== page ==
There were about a hundred of us standing around in a room, the same room we had been in since early morning. Only now it was evening. We had spent the day listening and learning about the significance of life. At that moment, we were about to become a chorus of voices singing a song, a song to Kimberly, a child we didn't know. What we did know was that Kimberly was terminally ill, and we were singing a song written just for her, a song of love to Kimberly. It was to be recorded and then presented to her -- a special, sacred gift.
At first, everyone seemed tired. After all, it had been a long day. Then we began to sing, and as we did, bodies started to sway, feet began to tap, and faces began to change. All the sadness was removed from the faces of those in the room, and instead there was true joy, a liberation of the spirit.
Shabbat Shirah provides that same kind of experience. Each year in the middle of winter, we are called upon to hear the singing voices of liberation, the voices of our ancestors who stood at the shore of the sea. After generations of sadness and depression, of what seemed like a certain death of the spirit, the Israelites suddenly broke forth in song and renewed their spiritual quest for meaning and significance.
Shabbat Shirah is one of only a few Shabbatot that have a specific name. In Parashat B'shalach, it is the Shirah (the Song) that gets top billing because the rabbis recognized that song is the most liberating of all activities. Song is the medium that uplifts the soul from the mundane to the holy.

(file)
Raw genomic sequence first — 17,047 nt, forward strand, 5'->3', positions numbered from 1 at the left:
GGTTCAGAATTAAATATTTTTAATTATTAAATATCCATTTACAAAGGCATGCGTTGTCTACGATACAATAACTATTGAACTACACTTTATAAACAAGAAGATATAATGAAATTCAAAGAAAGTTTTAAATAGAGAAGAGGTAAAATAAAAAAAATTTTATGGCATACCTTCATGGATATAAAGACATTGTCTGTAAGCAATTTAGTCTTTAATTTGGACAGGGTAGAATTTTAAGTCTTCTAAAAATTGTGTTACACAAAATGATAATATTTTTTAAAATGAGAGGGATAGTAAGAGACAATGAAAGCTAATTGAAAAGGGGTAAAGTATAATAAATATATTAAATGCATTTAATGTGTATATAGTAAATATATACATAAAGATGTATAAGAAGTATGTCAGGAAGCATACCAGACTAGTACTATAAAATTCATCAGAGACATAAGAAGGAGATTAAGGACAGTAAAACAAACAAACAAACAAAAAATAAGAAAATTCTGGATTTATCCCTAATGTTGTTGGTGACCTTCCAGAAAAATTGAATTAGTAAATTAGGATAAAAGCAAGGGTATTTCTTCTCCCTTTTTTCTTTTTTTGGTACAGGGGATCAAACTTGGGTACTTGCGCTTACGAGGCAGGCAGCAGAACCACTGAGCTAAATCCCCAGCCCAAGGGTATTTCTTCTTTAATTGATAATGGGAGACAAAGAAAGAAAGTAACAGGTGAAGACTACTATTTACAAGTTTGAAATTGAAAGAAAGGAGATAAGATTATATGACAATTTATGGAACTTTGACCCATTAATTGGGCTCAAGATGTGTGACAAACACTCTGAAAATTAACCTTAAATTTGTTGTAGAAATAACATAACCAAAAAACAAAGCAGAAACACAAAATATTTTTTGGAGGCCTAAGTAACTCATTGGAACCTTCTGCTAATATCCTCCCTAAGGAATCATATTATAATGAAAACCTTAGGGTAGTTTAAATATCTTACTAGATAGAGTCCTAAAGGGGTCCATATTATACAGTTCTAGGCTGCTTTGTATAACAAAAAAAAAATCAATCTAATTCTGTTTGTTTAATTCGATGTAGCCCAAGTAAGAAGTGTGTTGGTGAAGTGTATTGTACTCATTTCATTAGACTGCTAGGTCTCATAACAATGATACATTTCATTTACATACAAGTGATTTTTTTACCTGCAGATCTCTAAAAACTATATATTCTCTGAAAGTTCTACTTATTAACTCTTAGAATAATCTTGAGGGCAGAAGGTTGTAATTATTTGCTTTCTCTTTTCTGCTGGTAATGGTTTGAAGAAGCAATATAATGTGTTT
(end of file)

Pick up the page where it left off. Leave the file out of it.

A colleague of mine once told me that "he who sings prays twice." It's true. Those who sing do pray twice -- first, to express a yearning to be free; and a second time, to celebrate the freedom that has been attained. That is why we sing the words of the "Song at the Sea" (Exodus 15) each and every time we pray. We remember our ancestors, who yearned to be free, and we celebrate their liberation and ours. Rabbi Pinchas Peli tells us that "our prayers consist mostly not of petition and supplication but of hymns and praises." The Chasidim understood this, as demonstrated by the niggunimthey developed, and the great composers of our tradition understood this, as is evident in the masterful works that they created.
When reading the "Song at the Sea," every Jew should ask himself or herself: Am I a member of that chorus of Israelites who passed through the sea? Can I sing a song of liberation based on my life's experiences and accomplishments? What melody courses through my body as I undertake my life's journey and learn from my people's dramatic history?
No song has greater meaning and significance for us as Jews than this one. And no experience is a greater gift than the liberation of the soul from slavery to freedom. Celebrate this gift of Shabbat Shirah, which is a song of love from the people of Israel to our God of redemption, liberation, and freedom.
Bennet F. Miller is senior rabbi at Anshe Emeth Memorial Temple in New Brunswick, NJ.